And therein lies the reason why any such argument that oh - we simply can't buy anything foreign - will never hold up because such an assertion is completely counter to even the most basic of economics.

And the Pontiac? I rented my fair share of the things. About the only redeeming factors to me were that they were pretty fast and got surprisingly decent fuel economy. The rest of the car was awful. I and many others are really, really glad GM now builds some pretty good stuff, and NOT cars like those old Pontiacs...

14th May 2015, 10:13

See disadvantages 2 and 3.


You may be forced to relocate at some point to another state at lower salary and benefits over foreign pressure. Or be downsized. Your age may work against you, even with a higher education. And it does matter to the majority of the population affected.

In order to operate, we have opened up plants in Europe to further reduce costs. As a result, there's one shift where there were once three in America. Start multiplying this loss towards lost industry and compare to the gain of a plant in a few states.

14th May 2015, 15:30

Please re-read some of the previous comments. The Camry is majority-constructed of American-made parts. Follow the money trail. Who benefits from that? American workers. If the argument here is only with regard to some profits going to the corporate office and the CEOs, well the American CEO is about as far removed from the everyday American factory line worker as a Japanese CEO from Japanese factory line workers. Next?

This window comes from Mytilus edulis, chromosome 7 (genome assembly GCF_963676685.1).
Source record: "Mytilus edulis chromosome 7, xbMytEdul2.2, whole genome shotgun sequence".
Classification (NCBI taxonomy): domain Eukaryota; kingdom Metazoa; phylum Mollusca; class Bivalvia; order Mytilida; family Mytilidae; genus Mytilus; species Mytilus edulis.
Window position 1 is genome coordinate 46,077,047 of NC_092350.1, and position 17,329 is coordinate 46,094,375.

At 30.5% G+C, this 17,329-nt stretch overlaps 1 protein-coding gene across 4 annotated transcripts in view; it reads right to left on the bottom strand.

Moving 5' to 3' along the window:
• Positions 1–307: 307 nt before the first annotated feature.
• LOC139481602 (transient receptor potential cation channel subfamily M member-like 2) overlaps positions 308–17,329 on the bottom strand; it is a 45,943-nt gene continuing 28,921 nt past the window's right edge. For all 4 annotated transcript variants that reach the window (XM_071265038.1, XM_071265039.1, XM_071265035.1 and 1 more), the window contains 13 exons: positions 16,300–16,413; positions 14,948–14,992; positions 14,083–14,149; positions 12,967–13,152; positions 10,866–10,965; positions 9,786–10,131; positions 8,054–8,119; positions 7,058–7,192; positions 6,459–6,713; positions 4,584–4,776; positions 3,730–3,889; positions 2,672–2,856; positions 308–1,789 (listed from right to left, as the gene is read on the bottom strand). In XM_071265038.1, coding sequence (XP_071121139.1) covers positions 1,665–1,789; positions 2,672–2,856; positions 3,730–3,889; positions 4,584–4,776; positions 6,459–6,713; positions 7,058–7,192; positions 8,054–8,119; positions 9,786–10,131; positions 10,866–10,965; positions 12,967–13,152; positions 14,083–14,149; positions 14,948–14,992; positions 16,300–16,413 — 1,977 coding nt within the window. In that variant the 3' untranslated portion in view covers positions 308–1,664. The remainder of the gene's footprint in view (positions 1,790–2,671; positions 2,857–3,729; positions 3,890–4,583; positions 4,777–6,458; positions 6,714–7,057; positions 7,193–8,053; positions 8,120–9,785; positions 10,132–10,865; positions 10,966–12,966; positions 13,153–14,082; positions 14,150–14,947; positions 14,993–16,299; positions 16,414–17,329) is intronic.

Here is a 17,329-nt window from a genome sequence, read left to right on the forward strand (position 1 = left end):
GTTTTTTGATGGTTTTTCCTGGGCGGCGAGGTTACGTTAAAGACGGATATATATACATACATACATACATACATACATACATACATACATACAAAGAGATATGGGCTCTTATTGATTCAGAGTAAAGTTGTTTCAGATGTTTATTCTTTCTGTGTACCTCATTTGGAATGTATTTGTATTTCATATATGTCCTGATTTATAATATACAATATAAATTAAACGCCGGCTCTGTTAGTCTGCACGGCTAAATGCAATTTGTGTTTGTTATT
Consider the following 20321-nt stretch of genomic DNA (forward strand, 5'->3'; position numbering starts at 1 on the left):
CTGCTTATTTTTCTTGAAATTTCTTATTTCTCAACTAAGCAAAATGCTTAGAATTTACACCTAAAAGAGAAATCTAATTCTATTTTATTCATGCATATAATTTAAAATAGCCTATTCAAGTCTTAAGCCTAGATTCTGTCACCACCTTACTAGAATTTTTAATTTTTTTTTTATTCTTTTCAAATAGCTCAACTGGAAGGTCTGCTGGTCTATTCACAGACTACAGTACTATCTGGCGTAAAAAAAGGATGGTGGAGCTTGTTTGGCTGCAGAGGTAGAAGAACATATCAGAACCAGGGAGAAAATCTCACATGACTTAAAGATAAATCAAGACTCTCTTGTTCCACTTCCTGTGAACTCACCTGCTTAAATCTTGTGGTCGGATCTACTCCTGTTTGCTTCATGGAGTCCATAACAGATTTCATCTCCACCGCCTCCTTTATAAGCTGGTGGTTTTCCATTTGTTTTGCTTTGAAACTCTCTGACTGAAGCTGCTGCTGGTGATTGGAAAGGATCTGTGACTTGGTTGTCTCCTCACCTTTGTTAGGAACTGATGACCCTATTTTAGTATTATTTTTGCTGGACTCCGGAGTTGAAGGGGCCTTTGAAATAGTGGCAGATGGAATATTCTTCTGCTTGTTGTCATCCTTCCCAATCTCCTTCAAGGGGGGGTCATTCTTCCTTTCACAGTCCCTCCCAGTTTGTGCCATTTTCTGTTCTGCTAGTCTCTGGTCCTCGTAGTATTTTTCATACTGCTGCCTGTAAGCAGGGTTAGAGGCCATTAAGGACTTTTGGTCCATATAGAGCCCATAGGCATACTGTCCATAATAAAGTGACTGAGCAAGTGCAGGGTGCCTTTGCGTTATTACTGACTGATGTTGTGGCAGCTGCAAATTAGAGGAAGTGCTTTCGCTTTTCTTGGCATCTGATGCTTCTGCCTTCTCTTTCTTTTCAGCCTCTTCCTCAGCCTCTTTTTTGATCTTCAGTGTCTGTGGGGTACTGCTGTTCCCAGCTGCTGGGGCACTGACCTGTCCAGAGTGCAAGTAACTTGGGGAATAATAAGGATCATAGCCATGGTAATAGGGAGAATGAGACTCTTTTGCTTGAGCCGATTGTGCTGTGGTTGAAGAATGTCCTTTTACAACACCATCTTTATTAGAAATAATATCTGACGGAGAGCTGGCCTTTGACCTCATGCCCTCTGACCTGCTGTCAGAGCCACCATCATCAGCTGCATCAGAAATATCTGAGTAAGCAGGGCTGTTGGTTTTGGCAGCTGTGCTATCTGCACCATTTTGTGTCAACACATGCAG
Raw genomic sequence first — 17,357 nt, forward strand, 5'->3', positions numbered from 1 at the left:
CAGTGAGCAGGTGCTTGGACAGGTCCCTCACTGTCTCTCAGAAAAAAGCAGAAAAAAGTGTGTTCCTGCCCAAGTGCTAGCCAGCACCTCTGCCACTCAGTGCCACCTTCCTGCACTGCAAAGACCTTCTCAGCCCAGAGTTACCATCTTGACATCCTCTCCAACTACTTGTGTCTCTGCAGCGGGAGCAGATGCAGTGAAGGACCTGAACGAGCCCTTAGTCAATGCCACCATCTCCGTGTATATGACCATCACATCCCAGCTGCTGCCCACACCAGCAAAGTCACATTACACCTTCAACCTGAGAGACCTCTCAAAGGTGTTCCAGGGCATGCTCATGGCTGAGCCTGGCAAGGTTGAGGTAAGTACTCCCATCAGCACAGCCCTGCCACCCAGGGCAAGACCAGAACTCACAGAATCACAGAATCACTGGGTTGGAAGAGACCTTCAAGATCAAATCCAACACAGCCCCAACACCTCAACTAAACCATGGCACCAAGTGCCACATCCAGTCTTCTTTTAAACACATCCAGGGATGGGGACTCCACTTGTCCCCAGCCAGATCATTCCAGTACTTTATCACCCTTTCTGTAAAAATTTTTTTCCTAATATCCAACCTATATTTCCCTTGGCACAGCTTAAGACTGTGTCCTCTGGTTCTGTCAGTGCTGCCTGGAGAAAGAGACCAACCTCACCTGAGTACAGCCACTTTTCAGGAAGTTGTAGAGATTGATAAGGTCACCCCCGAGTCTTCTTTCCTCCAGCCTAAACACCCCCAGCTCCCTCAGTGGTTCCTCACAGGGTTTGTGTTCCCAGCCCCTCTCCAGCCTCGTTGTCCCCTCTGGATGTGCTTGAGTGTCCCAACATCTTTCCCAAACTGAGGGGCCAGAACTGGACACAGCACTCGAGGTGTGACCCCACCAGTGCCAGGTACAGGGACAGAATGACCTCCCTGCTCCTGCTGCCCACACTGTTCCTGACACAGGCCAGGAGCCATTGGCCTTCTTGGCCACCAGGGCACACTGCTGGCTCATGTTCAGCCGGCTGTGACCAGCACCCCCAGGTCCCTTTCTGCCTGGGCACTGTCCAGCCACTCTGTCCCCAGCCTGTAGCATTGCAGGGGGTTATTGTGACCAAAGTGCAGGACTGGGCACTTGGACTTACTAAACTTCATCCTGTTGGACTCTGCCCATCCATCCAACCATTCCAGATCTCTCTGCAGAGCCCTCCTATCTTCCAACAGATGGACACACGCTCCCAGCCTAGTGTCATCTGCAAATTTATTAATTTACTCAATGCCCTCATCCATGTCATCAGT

14th May 2015, 19:22

At the end of the day this is simply too complex of an issue to simply proclaim "buying American" would solve it all. For example what we're seeing right now with the shifting of some US-based plants to Mexico and elsewhere is the result of US currency value and fluctuation. Right now the value of the US dollar makes manufacturing here more expensive.

As far as having to change jobs, move or otherwise live in a world of economic disruption, if this is something some haven't experienced yet... then welcome to the club. That's the economic reality that we live in. This is no longer the economy where one graduated from high school or college, and walked into an office or plant and stayed there for 40 years to retire with a golden watch. Changing jobs and careers is par for the course. I've had 9 different jobs thus far and I'm only in my mid-30s. Do I complain? No, because in reality being flexible is what is truly needed to remain competitive in this market.

There wasn't a response to the comments regarding American software in foreign auto manufacturer's corporate offices. Interesting. That is basically the gist of the situation. It's called trade and we've been trading since the start of mankind.

But even so, imagine for a moment that people in other countries were trying to make the same assertion - that they should "only" ever buy products or cars from whatever country that happened to be. Let's be more specific: China. GM makes more money and sells more cars in China than in the US and has done for some time. Just like Toyota in the US, the bulk of the cars they sell in China are made in China with Chinese parts. So what do you think would happen if suddenly everyone threw up their arms and proclaimed that they weren't buying any more American cars? GM would probably either go out of business or at the very least suffer enormous financial losses, and when any corporation suffers from financial woes, that often results in cost-cutting... often in the form of layoffs... and that goes all the way down the line, from the corporate office administrator, to the factory line worker, to the parts maker, and even the lunch wagon pulling up in the factory parking lot.

So you see, there isn't a case for a strictly domestic economy, because as such a domestic economy cannot function without international trade. There isn't and never had been a country - even in ancient times - that was able to function as a purely domestic economy. Trade between countries has and will always be a common, basic fixture of the way money is made.